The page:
The Sunday Diigo Links Post (weekly)

by Yule Heibel on February 20, 2011

  • Fantastic article. Eben Moglen’s ideas tie in well with Lewis Hyde’s on common wealth and copyright copyduty. More power to them.
    “We have to aim our engineering more directly at politics now,” [Moglen] said. “What has happened in Egypt is enormously inspiring, but the Egyptian state was late to the attempt to control the Net and not ready to be as remorseless as it could have been.”
    In the first days of the personal computer era, many scoffed at the idea that free software could have an important place in the modern world. Today, it is the digital genome for millions of phones, printers, cameras, MP3 players, televisions, the Pentagon, the New York Stock Exchange and the computers that underpin Google’s empire.
    Social networking has changed the balance of political power, he said, “but everything we know about technology tells us that the current forms of social network communication, despite their enormous current value for politics, are also intensely dangerous to use. They are too centralized; they are too vulnerable to state retaliation and control.”

    In January, investors were said to have put a value of about $50 billion on Facebook, the social network founded by Mark Zuckerberg. If revolutions for freedom rest on the shoulders of Facebook, Mr. Moglen said, the revolutionaries will have to count on individuals who have huge stakes in keeping the powerful happy.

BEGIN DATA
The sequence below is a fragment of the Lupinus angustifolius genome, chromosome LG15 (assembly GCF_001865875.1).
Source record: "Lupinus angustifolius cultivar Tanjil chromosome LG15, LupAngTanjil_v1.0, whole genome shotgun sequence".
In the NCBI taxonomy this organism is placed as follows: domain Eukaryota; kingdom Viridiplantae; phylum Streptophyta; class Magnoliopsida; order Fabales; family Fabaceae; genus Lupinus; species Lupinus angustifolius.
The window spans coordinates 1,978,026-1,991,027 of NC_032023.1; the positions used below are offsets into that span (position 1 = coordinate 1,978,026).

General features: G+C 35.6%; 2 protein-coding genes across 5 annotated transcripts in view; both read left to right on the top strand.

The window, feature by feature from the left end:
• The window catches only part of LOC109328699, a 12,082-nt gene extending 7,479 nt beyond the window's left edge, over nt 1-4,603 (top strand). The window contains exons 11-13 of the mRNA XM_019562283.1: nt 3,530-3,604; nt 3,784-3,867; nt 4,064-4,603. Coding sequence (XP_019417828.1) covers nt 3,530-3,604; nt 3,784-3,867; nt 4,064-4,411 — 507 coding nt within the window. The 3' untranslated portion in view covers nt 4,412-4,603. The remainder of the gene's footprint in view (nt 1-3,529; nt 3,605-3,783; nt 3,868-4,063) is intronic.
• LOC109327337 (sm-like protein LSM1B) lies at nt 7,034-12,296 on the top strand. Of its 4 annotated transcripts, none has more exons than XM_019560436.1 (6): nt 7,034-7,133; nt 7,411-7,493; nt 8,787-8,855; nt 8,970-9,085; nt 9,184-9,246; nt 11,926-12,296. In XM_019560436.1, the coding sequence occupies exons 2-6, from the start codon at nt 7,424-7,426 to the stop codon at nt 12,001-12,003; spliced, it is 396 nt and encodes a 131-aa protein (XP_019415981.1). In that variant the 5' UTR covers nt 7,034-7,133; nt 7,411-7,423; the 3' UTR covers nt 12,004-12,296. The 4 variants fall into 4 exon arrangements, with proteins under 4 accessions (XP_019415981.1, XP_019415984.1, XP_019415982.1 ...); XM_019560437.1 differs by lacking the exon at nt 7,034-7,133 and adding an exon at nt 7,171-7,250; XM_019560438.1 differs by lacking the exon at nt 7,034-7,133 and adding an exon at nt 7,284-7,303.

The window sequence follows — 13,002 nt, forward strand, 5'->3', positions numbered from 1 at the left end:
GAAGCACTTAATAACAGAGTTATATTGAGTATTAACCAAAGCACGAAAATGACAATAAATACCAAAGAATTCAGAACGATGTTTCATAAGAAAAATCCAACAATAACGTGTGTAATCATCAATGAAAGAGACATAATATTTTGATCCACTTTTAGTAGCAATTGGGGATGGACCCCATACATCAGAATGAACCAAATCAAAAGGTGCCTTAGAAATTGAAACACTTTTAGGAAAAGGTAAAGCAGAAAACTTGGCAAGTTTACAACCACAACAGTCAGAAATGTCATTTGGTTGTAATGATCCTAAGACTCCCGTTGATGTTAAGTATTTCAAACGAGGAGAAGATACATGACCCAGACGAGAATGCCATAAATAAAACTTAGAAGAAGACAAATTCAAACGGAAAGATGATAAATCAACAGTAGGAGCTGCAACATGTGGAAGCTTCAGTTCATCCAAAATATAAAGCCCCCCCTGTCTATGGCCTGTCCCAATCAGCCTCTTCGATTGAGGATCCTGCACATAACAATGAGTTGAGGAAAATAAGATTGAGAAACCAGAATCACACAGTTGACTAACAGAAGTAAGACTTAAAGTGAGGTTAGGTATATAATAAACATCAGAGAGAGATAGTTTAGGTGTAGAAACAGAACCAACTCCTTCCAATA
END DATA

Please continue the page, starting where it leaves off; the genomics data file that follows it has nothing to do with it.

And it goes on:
“It is not hard, when everybody is just in one big database controlled by Mr. Zuckerberg, to decapitate a revolution by sending an order to Mr. Zuckerberg that he cannot afford to refuse,” Mr. Moglen said.

    By contrast, with tens of thousands of individual encrypted servers, there would be no one place where a repressive government could find out who was publishing or reading “subversive” material.

    In response to Mr. Moglen’s call for help, a group of developers working in a free operating system called Debian have started to organize Freedom Box software. Four students from New York University who heard a talk by Mr. Moglen last year hav

    tags: eben_moglen internet freedom security democracy software

    We need to focus, ironically, on ends, not means. For example, in passive solar buildings, focusing on the end goal (thermal comfort) rather than the means (heating air) changed the design approach dramatically. It turns out that human comfort has more to do with surrounding surface temperatures than with air temperature in a building, so massive walls that absorb and store the sun’s gentle heat also provide a more comfortable environment without all the hot air. Or, if lighting is the goal, electricity and bulbs are just one potential means; a building that welcomes daylight is the simple, elegant solution—even better than a complex system of wind farms generating green electrons for efficient fixtures. Likewise, the goal of transportation is access, not movement or mobility per se; movement is a means, not the end. So, bringing destinations closer together is a simpler, more elegant solution than assembling a new fleet of electric cars and the acres of solar collectors needed to power them. Call it “passive urbanism.”

    tags: sustainability cities urbanism energy streetsblog peter_calthorpe climate_change

  • Corporate Knights’s Issue 34 on Sustainable Cities (Canada).

    tags: cities sustainability canada corporate_knights

Posted from Diigo. The rest of my favorite links are here.

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